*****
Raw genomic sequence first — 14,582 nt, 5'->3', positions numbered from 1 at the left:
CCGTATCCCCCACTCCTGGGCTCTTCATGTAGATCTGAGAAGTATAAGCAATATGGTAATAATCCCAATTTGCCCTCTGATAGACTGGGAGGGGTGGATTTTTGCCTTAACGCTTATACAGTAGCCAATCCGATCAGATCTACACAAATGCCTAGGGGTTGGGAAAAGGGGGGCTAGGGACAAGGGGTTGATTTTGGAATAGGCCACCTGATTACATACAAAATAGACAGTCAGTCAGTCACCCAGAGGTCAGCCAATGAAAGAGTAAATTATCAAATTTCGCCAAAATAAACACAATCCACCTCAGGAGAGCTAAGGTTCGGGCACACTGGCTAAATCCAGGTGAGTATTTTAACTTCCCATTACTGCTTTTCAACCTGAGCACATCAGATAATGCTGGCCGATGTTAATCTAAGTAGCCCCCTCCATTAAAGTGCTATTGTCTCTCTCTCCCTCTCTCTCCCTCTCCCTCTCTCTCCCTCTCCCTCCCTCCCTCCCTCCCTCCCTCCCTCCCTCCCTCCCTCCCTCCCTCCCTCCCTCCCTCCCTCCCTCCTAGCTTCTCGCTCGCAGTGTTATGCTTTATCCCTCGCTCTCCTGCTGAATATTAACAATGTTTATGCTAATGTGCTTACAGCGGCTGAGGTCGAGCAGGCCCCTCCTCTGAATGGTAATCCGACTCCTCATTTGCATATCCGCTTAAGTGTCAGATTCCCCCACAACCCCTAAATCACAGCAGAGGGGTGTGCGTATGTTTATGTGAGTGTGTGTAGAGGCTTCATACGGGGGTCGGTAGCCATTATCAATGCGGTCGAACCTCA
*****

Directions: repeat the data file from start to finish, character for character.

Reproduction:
Raw genomic sequence first — 14,582 nt, 5'->3', positions numbered from 1 at the left:
CCGTATCCCCCACTCCTGGGCTCTTCATGTAGATCTGAGAAGTATAAGCAATATGGTAATAATCCCAATTTGCCCTCTGATAGACTGGGAGGGGTGGATTTTTGCCTTAACGCTTATACAGTAGCCAATCCGATCAGATCTACACAAATGCCTAGGGGTTGGGAAAAGGGGGGCTAGGGACAAGGGGTTGATTTTGGAATAGGCCACCTGATTACATACAAAATAGACAGTCAGTCAGTCACCCAGAGGTCAGCCAATGAAAGAGTAAATTATCAAATTTCGCCAAAATAAACACAATCCACCTCAGGAGAGCTAAGGTTCGGGCACACTGGCTAAATCCAGGTGAGTATTTTAACTTCCCATTACTGCTTTTCAACCTGAGCACATCAGATAATGCTGGCCGATGTTAATCTAAGTAGCCCCCTCCATTAAAGTGCTATTGTCTCTCTCTCCCTCTCTCTCCCTCTCCCTCTCTCTCCCTCTCCCTCCCTCCCTCCCTCCCTCCCTCCCTCCCTCCCTCCCTCCCTCCCTCCCTCCCTCCCTCCCTCCCTCCTAGCTTCTCGCTCGCAGTGTTATGCTTTATCCCTCGCTCTCCTGCTGAATATTAACAATGTTTATGCTAATGTGCTTACAGCGGCTGAGGTCGAGCAGGCCCCTCCTCTGAATGGTAATCCGACTCCTCATTTGCATATCCGCTTAAGTGTCAGATTCCCCCACAACCCCTAAATCACAGCAGAGGGGTGTGCGTATGTTTATGTGAGTGTGTGTAGAGGCTTCATACGGGGGTCGGTAGCCATTATCAATGCGGTCGAACCTCA